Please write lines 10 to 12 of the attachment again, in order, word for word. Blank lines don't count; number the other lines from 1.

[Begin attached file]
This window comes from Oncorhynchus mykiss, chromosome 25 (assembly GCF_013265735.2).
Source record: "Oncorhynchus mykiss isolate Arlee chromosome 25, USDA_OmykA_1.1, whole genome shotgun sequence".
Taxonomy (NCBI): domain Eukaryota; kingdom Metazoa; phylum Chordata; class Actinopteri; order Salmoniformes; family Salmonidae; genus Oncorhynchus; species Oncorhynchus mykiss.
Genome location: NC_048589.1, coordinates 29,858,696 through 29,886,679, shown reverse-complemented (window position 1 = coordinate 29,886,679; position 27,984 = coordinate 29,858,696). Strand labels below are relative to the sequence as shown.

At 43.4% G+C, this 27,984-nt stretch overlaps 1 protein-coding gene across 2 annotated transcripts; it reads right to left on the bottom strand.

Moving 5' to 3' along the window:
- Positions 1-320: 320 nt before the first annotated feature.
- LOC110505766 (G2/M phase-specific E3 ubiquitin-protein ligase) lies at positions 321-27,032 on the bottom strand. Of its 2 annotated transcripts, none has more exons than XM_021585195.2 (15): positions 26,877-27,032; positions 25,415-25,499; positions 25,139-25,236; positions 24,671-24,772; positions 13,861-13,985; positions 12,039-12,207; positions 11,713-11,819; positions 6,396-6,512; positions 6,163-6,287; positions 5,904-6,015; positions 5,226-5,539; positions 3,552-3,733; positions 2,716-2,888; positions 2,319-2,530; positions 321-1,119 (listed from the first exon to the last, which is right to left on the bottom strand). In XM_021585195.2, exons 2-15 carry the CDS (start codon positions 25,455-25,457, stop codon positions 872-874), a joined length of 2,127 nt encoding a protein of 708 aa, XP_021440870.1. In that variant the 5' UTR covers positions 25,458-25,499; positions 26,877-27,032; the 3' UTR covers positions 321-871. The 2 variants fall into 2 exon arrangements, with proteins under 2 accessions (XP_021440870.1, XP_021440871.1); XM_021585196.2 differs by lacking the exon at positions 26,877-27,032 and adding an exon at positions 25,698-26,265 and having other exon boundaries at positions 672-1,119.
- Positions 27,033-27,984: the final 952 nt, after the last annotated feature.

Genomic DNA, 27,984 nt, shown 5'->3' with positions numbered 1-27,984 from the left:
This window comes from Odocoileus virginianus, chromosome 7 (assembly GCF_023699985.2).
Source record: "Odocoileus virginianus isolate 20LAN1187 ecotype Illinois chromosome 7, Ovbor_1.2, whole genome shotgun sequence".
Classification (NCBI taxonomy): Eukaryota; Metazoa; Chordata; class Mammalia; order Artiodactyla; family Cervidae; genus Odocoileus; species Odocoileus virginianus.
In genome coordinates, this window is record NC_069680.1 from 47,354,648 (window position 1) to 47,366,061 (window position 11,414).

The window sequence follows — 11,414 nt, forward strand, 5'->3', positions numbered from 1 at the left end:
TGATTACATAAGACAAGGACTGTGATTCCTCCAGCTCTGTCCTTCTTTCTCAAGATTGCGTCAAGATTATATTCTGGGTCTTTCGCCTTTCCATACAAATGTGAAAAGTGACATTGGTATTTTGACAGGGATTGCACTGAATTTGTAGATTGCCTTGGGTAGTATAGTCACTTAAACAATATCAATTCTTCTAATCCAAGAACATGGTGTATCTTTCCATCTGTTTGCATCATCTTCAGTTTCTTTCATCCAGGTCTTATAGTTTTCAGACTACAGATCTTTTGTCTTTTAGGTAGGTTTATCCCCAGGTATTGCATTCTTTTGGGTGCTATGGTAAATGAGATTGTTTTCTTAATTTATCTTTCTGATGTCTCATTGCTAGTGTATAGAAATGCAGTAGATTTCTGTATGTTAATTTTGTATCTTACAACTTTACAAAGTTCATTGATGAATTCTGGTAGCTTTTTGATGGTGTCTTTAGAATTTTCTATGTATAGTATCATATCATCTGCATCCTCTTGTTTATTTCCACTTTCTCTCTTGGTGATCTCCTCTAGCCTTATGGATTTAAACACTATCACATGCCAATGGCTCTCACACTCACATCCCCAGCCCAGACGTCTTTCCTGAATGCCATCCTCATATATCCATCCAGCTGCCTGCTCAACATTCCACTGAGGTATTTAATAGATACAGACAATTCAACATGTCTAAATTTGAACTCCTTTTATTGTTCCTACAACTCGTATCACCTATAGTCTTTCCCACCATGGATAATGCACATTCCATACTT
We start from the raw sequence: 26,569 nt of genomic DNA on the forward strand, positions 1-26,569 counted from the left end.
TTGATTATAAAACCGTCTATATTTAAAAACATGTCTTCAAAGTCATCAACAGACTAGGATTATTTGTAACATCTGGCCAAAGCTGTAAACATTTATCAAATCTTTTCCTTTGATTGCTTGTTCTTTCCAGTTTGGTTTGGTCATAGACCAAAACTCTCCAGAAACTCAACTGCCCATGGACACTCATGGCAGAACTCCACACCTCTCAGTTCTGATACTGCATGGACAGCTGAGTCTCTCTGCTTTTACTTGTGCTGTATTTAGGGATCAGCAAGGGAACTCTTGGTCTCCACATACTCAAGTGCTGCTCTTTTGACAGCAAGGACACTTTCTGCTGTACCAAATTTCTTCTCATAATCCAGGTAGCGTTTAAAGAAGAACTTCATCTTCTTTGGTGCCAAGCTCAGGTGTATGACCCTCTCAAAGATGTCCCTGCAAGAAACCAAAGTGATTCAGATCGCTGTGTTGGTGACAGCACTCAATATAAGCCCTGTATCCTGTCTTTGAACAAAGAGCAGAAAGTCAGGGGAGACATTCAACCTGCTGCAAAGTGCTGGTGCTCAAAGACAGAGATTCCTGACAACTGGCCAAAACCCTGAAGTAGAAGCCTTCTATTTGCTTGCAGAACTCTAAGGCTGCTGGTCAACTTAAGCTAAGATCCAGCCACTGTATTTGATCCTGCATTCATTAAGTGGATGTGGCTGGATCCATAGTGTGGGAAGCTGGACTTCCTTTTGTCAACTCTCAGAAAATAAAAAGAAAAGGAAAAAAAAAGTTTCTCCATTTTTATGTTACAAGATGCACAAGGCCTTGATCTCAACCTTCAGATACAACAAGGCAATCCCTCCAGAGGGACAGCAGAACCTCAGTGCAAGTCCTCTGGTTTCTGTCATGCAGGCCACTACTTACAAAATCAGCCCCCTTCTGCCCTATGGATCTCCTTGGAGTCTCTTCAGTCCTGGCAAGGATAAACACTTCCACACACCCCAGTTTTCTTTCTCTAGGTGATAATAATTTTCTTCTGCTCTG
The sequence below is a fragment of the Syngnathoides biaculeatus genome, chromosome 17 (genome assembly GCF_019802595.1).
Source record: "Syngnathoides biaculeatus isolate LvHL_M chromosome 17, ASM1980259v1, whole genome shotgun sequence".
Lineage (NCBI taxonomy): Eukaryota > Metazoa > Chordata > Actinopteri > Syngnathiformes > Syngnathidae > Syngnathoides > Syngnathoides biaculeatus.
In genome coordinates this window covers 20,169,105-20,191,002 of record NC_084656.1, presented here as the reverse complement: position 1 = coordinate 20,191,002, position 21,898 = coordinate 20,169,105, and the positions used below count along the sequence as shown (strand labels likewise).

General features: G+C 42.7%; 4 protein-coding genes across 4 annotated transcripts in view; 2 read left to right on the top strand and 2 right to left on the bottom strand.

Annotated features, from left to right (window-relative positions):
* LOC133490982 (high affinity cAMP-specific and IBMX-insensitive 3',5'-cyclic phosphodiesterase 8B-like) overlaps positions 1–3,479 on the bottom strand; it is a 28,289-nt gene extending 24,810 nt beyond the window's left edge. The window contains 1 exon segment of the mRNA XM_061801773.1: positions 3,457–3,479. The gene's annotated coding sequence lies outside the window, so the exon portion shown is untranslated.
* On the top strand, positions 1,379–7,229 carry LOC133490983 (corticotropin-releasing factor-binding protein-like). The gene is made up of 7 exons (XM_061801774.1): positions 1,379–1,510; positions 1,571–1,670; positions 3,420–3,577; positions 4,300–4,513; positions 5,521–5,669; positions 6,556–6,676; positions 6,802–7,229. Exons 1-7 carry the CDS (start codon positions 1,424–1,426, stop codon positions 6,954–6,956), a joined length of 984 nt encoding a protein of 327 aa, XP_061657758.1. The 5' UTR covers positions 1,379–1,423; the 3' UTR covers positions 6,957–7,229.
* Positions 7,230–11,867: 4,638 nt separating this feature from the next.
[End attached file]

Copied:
Genomic DNA, 27,984 nt, shown 5'->3' with positions numbered 1-27,984 from the left:
This window comes from Odocoileus virginianus, chromosome 7 (assembly GCF_023699985.2).
Source record: "Odocoileus virginianus isolate 20LAN1187 ecotype Illinois chromosome 7, Ovbor_1.2, whole genome shotgun sequence".